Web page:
USB (universal serial bus) was supposed to solve a lot of problems when connecting devices to PCs, but in many ways it’s still a bit of a pain in the plughole. Typically, each new device needs a new driver to be installed. Often, a COM port then gets assigned, and you have to find out from the operating syssystem what the COM port number is. And with some products, that COM port number can change if you plug it into a different socket! A sneaky way round the driver problem is to use the Human Interface Device (HID), as used by mice and keyboards, or the Mass Storage Device (MSD) interface, as used by flash drives.
This is because just about all the flavors of Windows, Mac and Linux operating systems available today have HID and MSD drivers pre-loaded. HexWax Ltd. have adopted this approach for their driver-free USB chip sets. Their USB to UART, SPI and I2C bridges use the HID interface and their embedded file system and data logger chips use the MSD interface. A particularly flexible friend is called ‘expandIO- USB’. As its name suggests, it is an I/O expander with a USB interface. But that’s a modest description, considering its analog-todigital inputs, interrupts, PWM, comparators, counters, timers, SPI, I2C, UNI/O, etc. The USB interface is designed so that all the programming is done on the PC rather than on the chip, which saves a lot of development time. For example, to measure the analog voltage on AN6, you send the following 4-byte command from the PC (0x prefix denotes hexadecimal): 0x96 0x06 0x00 0x00
The chip takes the measurement and reports the result as a 4-byte response: 0x96 0x06 0x02 0x36. In this example, the voltage measured is 5 V × 0x0236 ÷ 0x03FF = 2.76 volts.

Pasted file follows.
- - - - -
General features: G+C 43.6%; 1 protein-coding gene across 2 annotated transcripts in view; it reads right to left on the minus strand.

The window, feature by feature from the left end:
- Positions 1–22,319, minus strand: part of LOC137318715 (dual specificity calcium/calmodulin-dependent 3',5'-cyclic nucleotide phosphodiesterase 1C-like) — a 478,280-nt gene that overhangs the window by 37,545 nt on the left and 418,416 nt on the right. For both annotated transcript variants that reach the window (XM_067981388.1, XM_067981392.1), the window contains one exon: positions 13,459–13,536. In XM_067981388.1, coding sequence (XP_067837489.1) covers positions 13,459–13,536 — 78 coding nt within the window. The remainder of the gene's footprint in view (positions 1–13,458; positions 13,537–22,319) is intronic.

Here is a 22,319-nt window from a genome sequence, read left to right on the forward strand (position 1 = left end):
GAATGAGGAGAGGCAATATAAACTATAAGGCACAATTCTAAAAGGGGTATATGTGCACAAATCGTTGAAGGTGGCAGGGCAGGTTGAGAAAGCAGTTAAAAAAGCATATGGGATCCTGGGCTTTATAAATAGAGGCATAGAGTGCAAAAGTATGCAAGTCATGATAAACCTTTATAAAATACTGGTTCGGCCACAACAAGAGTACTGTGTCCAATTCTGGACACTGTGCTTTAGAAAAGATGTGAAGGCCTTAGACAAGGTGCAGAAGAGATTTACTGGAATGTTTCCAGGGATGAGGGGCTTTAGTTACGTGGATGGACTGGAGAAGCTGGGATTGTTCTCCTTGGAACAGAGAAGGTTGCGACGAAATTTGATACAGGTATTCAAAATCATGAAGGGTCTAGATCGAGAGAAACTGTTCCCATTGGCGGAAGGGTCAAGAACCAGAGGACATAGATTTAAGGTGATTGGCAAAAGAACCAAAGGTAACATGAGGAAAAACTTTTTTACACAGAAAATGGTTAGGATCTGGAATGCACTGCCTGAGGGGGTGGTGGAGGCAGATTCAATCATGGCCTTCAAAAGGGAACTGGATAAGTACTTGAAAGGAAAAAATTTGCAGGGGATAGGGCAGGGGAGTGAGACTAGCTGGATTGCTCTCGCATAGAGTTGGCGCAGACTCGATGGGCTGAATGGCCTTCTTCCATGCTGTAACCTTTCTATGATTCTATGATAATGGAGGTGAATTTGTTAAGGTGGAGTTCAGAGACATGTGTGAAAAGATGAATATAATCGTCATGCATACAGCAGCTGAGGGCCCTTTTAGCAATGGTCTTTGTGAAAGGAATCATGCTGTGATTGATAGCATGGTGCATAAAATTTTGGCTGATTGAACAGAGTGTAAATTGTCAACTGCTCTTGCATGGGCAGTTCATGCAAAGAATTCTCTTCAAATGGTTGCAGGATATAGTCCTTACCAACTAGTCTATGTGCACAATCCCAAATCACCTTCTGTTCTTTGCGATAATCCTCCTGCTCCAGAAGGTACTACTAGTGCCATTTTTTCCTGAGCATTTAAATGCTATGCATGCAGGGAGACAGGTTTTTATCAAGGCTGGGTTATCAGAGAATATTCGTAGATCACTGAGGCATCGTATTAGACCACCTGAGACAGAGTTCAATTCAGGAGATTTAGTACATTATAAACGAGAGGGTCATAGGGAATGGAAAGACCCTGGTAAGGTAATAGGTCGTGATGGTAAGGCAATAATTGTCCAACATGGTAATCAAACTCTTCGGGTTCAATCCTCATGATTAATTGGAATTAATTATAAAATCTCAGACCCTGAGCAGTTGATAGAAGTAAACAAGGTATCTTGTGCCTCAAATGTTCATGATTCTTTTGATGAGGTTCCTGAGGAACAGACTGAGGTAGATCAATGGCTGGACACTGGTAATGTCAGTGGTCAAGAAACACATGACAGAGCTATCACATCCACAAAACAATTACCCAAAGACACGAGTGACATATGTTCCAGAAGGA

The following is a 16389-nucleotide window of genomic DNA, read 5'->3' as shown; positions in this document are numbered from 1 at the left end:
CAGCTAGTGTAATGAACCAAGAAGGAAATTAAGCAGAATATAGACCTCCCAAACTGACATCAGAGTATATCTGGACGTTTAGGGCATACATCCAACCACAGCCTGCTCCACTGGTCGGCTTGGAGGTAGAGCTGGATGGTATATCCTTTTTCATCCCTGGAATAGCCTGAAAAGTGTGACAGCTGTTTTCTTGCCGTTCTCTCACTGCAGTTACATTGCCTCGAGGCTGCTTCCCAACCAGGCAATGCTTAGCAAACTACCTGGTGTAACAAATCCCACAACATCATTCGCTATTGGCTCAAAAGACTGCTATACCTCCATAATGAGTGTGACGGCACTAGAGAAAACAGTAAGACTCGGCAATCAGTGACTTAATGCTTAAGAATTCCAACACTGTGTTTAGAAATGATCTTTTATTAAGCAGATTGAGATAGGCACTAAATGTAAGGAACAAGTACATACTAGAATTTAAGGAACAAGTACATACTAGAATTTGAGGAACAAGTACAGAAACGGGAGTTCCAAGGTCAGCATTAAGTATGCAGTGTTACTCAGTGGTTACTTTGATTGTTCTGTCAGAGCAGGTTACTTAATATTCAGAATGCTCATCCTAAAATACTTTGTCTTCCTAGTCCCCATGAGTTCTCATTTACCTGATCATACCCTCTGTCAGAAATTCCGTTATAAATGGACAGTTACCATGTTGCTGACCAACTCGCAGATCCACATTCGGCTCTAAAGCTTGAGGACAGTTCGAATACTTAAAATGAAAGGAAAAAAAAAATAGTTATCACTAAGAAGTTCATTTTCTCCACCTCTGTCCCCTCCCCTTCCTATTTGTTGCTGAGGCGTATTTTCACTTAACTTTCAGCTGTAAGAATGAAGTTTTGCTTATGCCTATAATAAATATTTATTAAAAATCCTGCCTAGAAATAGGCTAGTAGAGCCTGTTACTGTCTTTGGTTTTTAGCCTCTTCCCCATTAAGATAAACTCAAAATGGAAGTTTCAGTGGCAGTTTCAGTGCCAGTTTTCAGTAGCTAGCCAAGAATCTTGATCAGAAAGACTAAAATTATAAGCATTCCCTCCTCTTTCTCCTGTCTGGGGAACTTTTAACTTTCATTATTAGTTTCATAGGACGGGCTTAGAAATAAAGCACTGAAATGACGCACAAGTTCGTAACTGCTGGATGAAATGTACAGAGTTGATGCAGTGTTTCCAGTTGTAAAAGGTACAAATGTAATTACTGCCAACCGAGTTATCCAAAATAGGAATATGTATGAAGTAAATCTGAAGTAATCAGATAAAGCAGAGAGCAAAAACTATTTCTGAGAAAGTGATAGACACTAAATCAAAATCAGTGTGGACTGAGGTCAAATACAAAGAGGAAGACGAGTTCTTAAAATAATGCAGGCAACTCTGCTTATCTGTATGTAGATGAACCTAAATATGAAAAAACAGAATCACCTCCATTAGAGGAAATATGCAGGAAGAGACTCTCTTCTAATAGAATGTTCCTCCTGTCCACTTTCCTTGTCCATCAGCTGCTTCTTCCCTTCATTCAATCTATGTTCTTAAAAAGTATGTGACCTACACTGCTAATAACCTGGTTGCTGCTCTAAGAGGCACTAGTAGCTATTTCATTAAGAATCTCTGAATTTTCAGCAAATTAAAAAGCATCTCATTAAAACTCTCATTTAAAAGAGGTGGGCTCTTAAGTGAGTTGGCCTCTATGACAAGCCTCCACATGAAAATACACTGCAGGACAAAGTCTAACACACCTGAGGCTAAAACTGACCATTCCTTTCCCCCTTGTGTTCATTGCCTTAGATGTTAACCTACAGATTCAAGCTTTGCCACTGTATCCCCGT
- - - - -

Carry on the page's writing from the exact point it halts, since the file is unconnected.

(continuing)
Similarly, the following command exchanges three bytes with a slave SPI device: 0xAF 0x03 0x45 0x67 0x00. Command: Send
0x45 0x67 0x00 to slave. 0xAF 0x03 0x00 0x00 0x89. Response: Slave sent 0x00 0x00 0x89. The commands are sent using the operating system’s HID interface, which is very similar to reading and writing to a file. Example source code is provided at . In the basic circuit of the driver, Figure 1, only a crystal and filter capacitors are required in addition to the ‘expandIO-USB’ chip also described in some detail at . Although it is available as a through-hole device, the surface mount version has the advantage that it is small enough for ‘dongle’-style applications as shown in Figure 2. Surface mount USB plugs can be quite difficult to source, but an elegant, zero-cost solution exists. You can design one into the printed circuit board itself, so long as you don’t mind a PCB 2.0–2.20 mm thick including tracks (arrow ‘A’ in Figure 2) for the dimensions. For best reliability, the PCB contacts (‘B’) should be plated with hard gold flash (0.25-1.27 μm) over nickel (2.6-5.0 μm). Finally, shoulders (‘C’) are required to prevent over-insertion force.